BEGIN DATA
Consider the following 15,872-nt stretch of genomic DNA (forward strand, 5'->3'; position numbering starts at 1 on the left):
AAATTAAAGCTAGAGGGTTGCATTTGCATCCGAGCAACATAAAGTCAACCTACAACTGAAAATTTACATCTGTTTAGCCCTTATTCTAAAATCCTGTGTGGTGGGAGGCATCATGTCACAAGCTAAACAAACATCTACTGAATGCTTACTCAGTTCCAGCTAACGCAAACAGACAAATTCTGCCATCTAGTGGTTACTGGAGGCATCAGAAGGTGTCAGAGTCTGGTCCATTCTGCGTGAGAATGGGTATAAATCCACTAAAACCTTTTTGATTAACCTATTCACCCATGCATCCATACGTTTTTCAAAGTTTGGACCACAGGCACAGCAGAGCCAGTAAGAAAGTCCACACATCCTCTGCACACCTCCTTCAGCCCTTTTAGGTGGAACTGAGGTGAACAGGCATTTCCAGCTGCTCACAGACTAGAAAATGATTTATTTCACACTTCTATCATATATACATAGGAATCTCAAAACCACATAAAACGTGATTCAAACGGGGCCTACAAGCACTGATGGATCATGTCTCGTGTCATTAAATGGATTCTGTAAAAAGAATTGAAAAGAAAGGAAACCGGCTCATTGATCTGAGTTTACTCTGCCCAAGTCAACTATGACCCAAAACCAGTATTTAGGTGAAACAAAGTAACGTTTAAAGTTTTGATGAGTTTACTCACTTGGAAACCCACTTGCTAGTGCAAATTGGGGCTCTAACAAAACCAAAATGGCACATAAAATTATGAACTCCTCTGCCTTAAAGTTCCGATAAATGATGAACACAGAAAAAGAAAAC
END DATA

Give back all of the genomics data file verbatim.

Consider the following 15,872-nt stretch of genomic DNA (forward strand, 5'->3'; position numbering starts at 1 on the left):
AAATTAAAGCTAGAGGGTTGCATTTGCATCCGAGCAACATAAAGTCAACCTACAACTGAAAATTTACATCTGTTTAGCCCTTATTCTAAAATCCTGTGTGGTGGGAGGCATCATGTCACAAGCTAAACAAACATCTACTGAATGCTTACTCAGTTCCAGCTAACGCAAACAGACAAATTCTGCCATCTAGTGGTTACTGGAGGCATCAGAAGGTGTCAGAGTCTGGTCCATTCTGCGTGAGAATGGGTATAAATCCACTAAAACCTTTTTGATTAACCTATTCACCCATGCATCCATACGTTTTTCAAAGTTTGGACCACAGGCACAGCAGAGCCAGTAAGAAAGTCCACACATCCTCTGCACACCTCCTTCAGCCCTTTTAGGTGGAACTGAGGTGAACAGGCATTTCCAGCTGCTCACAGACTAGAAAATGATTTATTTCACACTTCTATCATATATACATAGGAATCTCAAAACCACATAAAACGTGATTCAAACGGGGCCTACAAGCACTGATGGATCATGTCTCGTGTCATTAAATGGATTCTGTAAAAAGAATTGAAAAGAAAGGAAACCGGCTCATTGATCTGAGTTTACTCTGCCCAAGTCAACTATGACCCAAAACCAGTATTTAGGTGAAACAAAGTAACGTTTAAAGTTTTGATGAGTTTACTCACTTGGAAACCCACTTGCTAGTGCAAATTGGGGCTCTAACAAAACCAAAATGGCACATAAAATTATGAACTCCTCTGCCTTAAAGTTCCGATAAATGATGAACACAGAAAAAGAAAAC